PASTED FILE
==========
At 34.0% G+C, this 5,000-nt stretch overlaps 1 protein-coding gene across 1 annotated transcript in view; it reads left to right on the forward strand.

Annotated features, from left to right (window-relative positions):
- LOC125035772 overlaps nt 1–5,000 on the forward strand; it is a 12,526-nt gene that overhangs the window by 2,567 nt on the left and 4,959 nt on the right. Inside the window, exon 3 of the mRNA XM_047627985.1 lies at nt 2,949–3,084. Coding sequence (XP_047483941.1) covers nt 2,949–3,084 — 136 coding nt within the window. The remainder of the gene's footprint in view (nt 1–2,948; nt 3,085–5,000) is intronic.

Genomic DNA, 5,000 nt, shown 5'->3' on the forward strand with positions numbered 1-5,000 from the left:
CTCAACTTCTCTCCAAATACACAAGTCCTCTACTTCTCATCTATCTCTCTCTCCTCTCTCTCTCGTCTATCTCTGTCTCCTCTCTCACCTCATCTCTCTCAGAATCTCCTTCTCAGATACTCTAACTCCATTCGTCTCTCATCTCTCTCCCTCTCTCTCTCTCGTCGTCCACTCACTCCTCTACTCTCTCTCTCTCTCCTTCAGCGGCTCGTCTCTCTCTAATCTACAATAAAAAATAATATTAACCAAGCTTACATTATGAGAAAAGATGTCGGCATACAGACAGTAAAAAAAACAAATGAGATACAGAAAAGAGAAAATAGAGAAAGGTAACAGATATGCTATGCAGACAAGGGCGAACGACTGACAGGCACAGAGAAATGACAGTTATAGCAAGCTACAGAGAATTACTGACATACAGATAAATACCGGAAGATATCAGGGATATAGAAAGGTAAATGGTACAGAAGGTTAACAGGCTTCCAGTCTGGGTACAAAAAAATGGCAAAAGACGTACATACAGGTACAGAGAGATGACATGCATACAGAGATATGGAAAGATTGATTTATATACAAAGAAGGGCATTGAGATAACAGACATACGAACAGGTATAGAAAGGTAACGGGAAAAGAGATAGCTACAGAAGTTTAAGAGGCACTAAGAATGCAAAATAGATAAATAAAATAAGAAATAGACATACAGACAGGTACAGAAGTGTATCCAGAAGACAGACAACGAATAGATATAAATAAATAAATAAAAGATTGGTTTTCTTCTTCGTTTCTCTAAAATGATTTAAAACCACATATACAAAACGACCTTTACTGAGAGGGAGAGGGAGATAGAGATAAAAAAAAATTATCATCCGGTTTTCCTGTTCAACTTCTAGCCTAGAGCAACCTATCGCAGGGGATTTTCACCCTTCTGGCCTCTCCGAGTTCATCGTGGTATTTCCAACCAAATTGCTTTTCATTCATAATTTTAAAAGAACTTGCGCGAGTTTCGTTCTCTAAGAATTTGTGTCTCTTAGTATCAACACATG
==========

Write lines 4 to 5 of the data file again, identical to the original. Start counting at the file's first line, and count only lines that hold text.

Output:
Genomic DNA, 5,000 nt, shown 5'->3' on the forward strand with positions numbered 1-5,000 from the left:
CTCAACTTCTCTCCAAATACACAAGTCCTCTACTTCTCATCTATCTCTCTCTCCTCTCTCTCTCGTCTATCTCTGTCTCCTCTCTCACCTCATCTCTCTCAGAATCTCCTTCTCAGATACTCTAACTCCATTCGTCTCTCATCTCTCTCCCTCTCTCTCTCTCGTCGTCCACTCACTCCTCTACTCTCTCTCTCTCTCCTTCAGCGGCTCGTCTCTCTCTAATCTACAATAAAAAATAATATTAACCAAGCTTACATTATGAGAAAAGATGTCGGCATACAGACAGTAAAAAAAACAAATGAGATACAGAAAAGAGAAAATAGAGAAAGGTAACAGATATGCTATGCAGACAAGGGCGAACGACTGACAGGCACAGAGAAATGACAGTTATAGCAAGCTACAGAGAATTACTGACATACAGATAAATACCGGAAGATATCAGGGATATAGAAAGGTAAATGGTACAGAAGGTTAACAGGCTTCCAGTCTGGGTACAAAAAAATGGCAAAAGACGTACATACAGGTACAGAGAGATGACATGCATACAGAGATATGGAAAGATTGATTTATATACAAAGAAGGGCATTGAGATAACAGACATACGAACAGGTATAGAAAGGTAACGGGAAAAGAGATAGCTACAGAAGTTTAAGAGGCACTAAGAATGCAAAATAGATAAATAAAATAAGAAATAGACATACAGACAGGTACAGAAGTGTATCCAGAAGACAGACAACGAATAGATATAAATAAATAAATAAAAGATTGGTTTTCTTCTTCGTTTCTCTAAAATGATTTAAAACCACATATACAAAACGACCTTTACTGAGAGGGAGAGGGAGATAGAGATAAAAAAAAATTATCATCCGGTTTTCCTGTTCAACTTCTAGCCTAGAGCAACCTATCGCAGGGGATTTTCACCCTTCTGGCCTCTCCGAGTTCATCGTGGTATTTCCAACCAAATTGCTTTTCATTCATAATTTTAAAAGAACTTGCGCGAGTTTCGTTCTCTAAGAATTTGTGTCTCTTAGTATCAACACATG